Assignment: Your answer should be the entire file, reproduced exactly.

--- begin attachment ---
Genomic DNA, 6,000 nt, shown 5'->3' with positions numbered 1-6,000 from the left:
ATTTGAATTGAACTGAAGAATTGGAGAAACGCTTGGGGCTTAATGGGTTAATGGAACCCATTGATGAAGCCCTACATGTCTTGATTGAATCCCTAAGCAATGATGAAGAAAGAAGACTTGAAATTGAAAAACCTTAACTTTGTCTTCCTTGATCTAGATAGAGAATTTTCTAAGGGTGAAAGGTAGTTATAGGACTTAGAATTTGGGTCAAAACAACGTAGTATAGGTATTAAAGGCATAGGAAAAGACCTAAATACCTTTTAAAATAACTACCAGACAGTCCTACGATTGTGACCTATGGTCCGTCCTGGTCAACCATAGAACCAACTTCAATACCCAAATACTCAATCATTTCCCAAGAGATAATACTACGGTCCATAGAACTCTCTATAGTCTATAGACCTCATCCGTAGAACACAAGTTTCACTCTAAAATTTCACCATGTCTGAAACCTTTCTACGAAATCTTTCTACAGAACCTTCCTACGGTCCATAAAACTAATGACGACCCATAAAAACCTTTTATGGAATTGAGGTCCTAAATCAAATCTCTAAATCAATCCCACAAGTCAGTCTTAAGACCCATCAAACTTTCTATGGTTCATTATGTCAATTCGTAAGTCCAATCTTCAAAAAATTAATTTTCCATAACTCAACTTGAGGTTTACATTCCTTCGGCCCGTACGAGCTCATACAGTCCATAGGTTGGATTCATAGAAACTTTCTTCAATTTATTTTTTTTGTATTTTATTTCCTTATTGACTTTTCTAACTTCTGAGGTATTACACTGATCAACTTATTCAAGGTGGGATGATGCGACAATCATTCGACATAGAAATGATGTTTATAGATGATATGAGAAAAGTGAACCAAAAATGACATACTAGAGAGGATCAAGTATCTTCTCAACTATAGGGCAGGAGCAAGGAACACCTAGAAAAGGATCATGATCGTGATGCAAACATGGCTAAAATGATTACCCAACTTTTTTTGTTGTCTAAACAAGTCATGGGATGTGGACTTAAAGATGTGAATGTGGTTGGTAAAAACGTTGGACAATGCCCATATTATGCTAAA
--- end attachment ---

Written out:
Genomic DNA, 6,000 nt, shown 5'->3' with positions numbered 1-6,000 from the left:
ATTTGAATTGAACTGAAGAATTGGAGAAACGCTTGGGGCTTAATGGGTTAATGGAACCCATTGATGAAGCCCTACATGTCTTGATTGAATCCCTAAGCAATGATGAAGAAAGAAGACTTGAAATTGAAAAACCTTAACTTTGTCTTCCTTGATCTAGATAGAGAATTTTCTAAGGGTGAAAGGTAGTTATAGGACTTAGAATTTGGGTCAAAACAACGTAGTATAGGTATTAAAGGCATAGGAAAAGACCTAAATACCTTTTAAAATAACTACCAGACAGTCCTACGATTGTGACCTATGGTCCGTCCTGGTCAACCATAGAACCAACTTCAATACCCAAATACTCAATCATTTCCCAAGAGATAATACTACGGTCCATAGAACTCTCTATAGTCTATAGACCTCATCCGTAGAACACAAGTTTCACTCTAAAATTTCACCATGTCTGAAACCTTTCTACGAAATCTTTCTACAGAACCTTCCTACGGTCCATAAAACTAATGACGACCCATAAAAACCTTTTATGGAATTGAGGTCCTAAATCAAATCTCTAAATCAATCCCACAAGTCAGTCTTAAGACCCATCAAACTTTCTATGGTTCATTATGTCAATTCGTAAGTCCAATCTTCAAAAAATTAATTTTCCATAACTCAACTTGAGGTTTACATTCCTTCGGCCCGTACGAGCTCATACAGTCCATAGGTTGGATTCATAGAAACTTTCTTCAATTTATTTTTTTTGTATTTTATTTCCTTATTGACTTTTCTAACTTCTGAGGTATTACACTGATCAACTTATTCAAGGTGGGATGATGCGACAATCATTCGACATAGAAATGATGTTTATAGATGATATGAGAAAAGTGAACCAAAAATGACATACTAGAGAGGATCAAGTATCTTCTCAACTATAGGGCAGGAGCAAGGAACACCTAGAAAAGGATCATGATCGTGATGCAAACATGGCTAAAATGATTACCCAACTTTTTTTGTTGTCTAAACAAGTCATGGGATGTGGACTTAAAGATGTGAATGTGGTTGGTAAAAACGTTGGACAATGCCCATATTATGCTAAA